Cinderella Ate My Daughter Chapter Summary

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In 2011, Peggy Orenstein published Cinderella Ate My Daughter to examine how princess culture impacted girlhood. “What Makes Girls Girls?” is a chapter in this book that delves into the implications of sexual difference and whether or not it is rooted in biology. By studying various research projects conducted by professionals, Orenstein discovers that, ultimately, a child’s environment plays a key role in behavior. To pose the question of whether the concept of gender is inherent, Orenstein references several examples that have sparked a considerable amount of discussion about how a child’s gender expression is molded by upbringing. For example, the author references a Swedish couple that adopted gender neutrality into the rearing of their…show more content…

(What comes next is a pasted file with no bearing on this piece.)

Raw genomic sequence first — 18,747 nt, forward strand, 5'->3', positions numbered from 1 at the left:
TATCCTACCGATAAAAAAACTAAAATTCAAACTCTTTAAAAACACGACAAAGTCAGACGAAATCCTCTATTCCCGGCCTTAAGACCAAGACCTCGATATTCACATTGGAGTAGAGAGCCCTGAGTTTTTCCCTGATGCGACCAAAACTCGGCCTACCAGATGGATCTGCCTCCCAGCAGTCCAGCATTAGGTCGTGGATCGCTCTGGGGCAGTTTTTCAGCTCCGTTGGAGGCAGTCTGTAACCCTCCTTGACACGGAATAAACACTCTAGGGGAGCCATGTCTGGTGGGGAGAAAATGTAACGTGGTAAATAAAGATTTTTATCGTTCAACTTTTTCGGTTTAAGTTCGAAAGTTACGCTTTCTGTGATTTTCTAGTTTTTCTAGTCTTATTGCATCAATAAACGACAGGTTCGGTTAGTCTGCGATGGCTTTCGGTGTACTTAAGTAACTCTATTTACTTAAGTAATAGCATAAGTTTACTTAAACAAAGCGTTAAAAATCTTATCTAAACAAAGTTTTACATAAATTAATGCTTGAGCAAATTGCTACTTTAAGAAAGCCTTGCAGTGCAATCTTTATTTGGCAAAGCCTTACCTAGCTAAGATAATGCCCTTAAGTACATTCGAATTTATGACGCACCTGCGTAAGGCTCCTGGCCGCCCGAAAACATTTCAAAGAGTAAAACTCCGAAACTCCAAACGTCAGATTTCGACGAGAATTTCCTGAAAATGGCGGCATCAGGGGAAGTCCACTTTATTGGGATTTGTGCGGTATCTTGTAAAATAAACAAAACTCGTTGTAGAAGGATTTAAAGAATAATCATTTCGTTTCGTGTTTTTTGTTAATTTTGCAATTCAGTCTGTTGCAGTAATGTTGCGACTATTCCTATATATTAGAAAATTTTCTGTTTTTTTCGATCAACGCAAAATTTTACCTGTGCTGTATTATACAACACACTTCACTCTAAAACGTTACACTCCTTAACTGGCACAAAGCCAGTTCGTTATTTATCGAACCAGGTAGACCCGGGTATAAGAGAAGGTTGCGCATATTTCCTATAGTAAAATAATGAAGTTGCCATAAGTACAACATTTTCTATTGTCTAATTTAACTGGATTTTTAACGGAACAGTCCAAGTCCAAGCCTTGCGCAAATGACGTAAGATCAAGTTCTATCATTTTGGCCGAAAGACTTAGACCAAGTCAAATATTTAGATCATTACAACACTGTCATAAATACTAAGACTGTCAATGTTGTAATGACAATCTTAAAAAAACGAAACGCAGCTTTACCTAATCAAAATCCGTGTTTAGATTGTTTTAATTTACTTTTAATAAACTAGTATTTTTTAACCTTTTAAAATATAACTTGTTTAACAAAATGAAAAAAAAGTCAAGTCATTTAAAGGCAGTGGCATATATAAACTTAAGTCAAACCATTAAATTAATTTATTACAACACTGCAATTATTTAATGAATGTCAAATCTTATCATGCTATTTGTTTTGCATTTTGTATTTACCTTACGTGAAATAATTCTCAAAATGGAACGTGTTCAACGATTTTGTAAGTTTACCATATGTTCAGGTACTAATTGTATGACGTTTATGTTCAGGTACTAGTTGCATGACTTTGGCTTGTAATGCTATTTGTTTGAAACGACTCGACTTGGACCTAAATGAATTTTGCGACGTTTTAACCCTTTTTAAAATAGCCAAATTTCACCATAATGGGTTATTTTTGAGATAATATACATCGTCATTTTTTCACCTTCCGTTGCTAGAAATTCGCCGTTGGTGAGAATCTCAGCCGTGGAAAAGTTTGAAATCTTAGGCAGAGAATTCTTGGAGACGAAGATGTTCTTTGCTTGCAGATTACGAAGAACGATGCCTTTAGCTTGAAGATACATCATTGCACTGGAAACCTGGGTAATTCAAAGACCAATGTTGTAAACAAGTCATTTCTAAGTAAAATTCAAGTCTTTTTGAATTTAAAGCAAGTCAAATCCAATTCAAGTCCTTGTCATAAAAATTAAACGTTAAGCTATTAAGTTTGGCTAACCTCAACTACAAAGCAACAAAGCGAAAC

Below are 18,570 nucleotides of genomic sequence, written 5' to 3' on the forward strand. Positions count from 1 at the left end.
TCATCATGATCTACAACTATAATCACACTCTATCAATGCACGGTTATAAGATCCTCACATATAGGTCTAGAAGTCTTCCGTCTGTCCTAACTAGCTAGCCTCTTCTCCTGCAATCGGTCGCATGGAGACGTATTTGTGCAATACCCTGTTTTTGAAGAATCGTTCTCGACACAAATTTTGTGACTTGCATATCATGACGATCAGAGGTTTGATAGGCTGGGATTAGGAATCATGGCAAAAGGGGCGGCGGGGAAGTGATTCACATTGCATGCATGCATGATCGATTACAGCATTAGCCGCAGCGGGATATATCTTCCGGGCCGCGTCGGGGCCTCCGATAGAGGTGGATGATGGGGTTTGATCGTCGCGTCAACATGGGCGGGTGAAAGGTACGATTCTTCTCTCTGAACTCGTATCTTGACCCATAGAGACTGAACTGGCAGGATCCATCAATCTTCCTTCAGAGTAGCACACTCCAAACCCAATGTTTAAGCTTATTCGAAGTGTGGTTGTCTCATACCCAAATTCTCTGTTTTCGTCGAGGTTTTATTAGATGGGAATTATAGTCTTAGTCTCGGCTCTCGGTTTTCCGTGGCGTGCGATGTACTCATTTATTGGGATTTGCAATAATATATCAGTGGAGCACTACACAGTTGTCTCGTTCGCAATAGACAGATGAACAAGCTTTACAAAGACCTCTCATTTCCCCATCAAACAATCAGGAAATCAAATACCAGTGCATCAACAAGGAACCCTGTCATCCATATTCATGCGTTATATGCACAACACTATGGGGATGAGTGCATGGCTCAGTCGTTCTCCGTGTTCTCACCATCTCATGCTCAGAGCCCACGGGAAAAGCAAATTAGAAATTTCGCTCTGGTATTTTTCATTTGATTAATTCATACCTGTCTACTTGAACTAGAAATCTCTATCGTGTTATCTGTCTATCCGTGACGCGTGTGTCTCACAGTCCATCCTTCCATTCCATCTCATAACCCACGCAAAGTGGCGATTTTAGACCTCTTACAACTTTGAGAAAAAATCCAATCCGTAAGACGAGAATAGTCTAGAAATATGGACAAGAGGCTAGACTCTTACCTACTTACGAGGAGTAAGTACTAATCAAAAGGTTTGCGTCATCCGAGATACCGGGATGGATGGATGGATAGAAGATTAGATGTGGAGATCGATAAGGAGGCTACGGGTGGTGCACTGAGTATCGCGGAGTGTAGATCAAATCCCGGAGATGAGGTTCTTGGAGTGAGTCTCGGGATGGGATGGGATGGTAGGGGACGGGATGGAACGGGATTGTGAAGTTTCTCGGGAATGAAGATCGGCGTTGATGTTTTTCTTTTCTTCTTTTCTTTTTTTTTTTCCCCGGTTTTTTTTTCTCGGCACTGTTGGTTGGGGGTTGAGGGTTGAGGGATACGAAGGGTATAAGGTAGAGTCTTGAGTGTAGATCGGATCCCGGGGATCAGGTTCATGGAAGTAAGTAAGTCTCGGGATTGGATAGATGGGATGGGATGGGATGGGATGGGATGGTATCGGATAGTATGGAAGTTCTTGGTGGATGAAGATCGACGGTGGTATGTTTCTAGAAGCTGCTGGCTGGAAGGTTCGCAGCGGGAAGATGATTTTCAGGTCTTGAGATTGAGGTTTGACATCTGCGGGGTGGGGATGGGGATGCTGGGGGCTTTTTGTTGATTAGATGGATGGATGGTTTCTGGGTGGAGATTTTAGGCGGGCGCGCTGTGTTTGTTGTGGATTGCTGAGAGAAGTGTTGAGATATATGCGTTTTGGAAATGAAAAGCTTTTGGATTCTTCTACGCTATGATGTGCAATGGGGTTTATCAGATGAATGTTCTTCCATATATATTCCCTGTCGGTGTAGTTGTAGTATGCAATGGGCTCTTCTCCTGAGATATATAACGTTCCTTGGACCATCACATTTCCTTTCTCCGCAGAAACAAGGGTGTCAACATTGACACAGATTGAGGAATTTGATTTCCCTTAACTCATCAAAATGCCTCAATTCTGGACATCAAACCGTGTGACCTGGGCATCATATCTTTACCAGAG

Until age five, children do not form object permanence and therefore assume that identity is something that changes with certain aspects of appearance, such as clothing or hairstyle. Thus, a set of rigid rules about physical appearance are put in place by the child to determine whether a person is male or female. Orenstein discovers that toy choice is also something that is innately different between the sexes. For instance, in an experiment conducted on primates, the male and female monkeys play with the toys that are the most traditional and specific to their gender. Although some inherent distinctions between the sexes exist, Orenstein mentions Eliot’s findings on neuroplasticity to suggest that nurture supersedes nature in determining a child’s behavior. A child is most impressionable during the earliest stages of life, when his or her brain is still developing. That is why learning various concepts such as language, for example, is most easily acquired before the age of puberty. Thus, an individual’s upbringing is fundamental in the development of traits and therefore, gender
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